Loralee Larios, Dean E. Pearson and John L. Maron
Community ecologists seek to understand the relative strength of local processes in determining the identity and number of species that establish in any given location. Increasingly, plant ecologists have focused on plant traits and how these may determine which species can live together and which species may be outcompeted locally. However, despite many studies illustrating that post-dispersal seed predators can contribute substantially to seed loss, contemporary assessments of how this influences the composition of local plant communities are lacking. Here we review the unique features of post-dispersal seed predation and describe how seed predator effects can be integrated into emerging theories of how competing species coexist, what species are likely to co-occur and the likelihood that communities will become invaded by exotic species.
The specific ways in which post-dispersal seed predation influences plant communities are shaped by predator foraging because seed predators often select seeds with specific seed traits (e.g., seed size, coat hardness, nutritional content). Despite these preferences, seed predators may simply forage on the most abundant species in the seed pool. These various foraging strategies can strongly influence the subsequent diversity and abundance of species within a community.
Plants that produce a few large seeds are often thought to be good competitors whereas species that produce many small seeds are thought to be good colonizers. More recently it has been proposed that large seeded species may be more stress tolerant (as opposed to being superior competitors). Both of these ideas attempt to explain how species that differ in the number and size of seeds produced can coexist. However both of these theories overlook the effects of seed predators that can select for seeds of a particular size, thereby potentially influencing influence plant coexistence. We note the ways in which seed predation may interact with these classic seed-size trade offs, particularly when species are seed limited.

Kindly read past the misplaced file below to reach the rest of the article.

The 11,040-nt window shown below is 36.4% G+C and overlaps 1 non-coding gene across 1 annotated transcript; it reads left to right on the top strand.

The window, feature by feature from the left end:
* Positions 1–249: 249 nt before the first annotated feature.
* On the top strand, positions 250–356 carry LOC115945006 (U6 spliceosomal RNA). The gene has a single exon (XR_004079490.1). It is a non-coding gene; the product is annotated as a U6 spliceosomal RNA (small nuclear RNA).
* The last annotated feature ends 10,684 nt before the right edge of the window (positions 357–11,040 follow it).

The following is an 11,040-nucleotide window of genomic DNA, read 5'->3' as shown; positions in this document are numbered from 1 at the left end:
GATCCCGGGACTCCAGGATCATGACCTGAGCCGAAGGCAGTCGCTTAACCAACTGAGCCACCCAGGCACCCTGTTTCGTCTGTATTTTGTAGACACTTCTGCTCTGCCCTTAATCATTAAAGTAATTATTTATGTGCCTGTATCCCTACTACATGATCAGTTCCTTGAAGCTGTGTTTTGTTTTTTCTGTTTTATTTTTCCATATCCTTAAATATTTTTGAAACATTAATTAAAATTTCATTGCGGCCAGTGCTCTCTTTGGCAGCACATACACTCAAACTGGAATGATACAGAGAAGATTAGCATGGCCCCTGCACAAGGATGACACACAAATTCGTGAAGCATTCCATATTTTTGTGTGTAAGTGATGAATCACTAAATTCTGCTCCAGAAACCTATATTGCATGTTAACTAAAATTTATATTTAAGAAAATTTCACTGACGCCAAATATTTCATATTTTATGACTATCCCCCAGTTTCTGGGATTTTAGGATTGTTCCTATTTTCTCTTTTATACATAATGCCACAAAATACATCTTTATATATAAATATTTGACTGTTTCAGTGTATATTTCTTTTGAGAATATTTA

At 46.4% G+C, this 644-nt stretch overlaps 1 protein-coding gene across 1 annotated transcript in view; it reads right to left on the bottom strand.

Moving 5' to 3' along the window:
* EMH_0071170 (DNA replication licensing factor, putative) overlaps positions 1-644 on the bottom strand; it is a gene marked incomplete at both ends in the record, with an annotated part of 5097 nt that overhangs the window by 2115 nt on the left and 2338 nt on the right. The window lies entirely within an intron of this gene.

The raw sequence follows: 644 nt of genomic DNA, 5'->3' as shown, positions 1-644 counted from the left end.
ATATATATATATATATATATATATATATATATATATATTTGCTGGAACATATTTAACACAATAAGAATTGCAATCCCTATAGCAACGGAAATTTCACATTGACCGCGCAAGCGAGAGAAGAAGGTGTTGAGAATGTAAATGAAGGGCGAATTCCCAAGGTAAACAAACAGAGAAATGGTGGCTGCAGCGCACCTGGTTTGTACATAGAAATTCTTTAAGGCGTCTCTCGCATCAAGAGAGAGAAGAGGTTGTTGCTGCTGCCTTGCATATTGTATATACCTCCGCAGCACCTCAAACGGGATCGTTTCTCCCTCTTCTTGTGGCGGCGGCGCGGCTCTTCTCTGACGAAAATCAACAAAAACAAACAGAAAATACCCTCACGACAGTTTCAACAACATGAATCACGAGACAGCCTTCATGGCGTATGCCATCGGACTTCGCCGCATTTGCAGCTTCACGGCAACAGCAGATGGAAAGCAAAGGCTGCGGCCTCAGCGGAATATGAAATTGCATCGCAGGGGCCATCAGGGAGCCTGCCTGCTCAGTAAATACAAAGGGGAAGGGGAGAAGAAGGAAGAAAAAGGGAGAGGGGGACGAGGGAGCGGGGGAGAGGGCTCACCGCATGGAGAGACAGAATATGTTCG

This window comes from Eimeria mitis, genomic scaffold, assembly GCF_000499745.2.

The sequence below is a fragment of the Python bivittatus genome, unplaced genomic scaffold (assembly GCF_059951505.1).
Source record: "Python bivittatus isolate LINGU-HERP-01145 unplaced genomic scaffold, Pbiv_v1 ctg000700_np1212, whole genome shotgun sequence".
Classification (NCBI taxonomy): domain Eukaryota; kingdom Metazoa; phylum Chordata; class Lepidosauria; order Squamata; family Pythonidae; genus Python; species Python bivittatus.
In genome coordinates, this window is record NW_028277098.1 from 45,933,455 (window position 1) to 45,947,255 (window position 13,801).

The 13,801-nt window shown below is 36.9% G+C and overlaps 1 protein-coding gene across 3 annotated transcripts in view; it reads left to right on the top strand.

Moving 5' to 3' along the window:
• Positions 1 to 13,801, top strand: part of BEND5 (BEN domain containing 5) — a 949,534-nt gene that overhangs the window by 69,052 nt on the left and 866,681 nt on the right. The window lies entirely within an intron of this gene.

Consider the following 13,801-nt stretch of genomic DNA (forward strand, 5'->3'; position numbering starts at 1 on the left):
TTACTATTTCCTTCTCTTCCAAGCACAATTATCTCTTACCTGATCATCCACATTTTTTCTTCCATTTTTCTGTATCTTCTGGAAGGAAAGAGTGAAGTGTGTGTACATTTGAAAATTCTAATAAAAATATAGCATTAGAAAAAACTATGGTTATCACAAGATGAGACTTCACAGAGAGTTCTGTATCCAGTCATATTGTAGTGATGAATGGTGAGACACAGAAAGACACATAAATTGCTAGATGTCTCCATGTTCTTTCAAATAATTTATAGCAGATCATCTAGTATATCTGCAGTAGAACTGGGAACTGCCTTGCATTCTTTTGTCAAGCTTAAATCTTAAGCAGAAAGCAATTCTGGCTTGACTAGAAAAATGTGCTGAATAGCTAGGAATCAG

Increasingly, ecologists are using plant trait distributions to infer the importance of different processes that might influence plant community composition. Much of this work has focused on traits associated with resource acquisition, as a way to distinguish between the filtering effects of the environment and the impacts of resource competition among species. However, these approaches have also overlooked the effects of post-dispersal seed predators. We highlight the different ways in which foraging strategies may shift the trait composition of species available to colonize local communities. Finally we highlight that seed predators may have varied effects on plant invasions. Selective foraging may result in seed predators helping to resist invasions, or may conversely result in the reinforcement of an invader if seed predators preferentially forage for native species.
More broadly, we argue that seed predation by generalist consumers should be better incorporated into plant community theory. We note areas for potential research to fill important knowledge gaps that will advance our understanding of the role that generalist consumers play in regulating plant coexistence and community assembly.
Photograph provided by authors.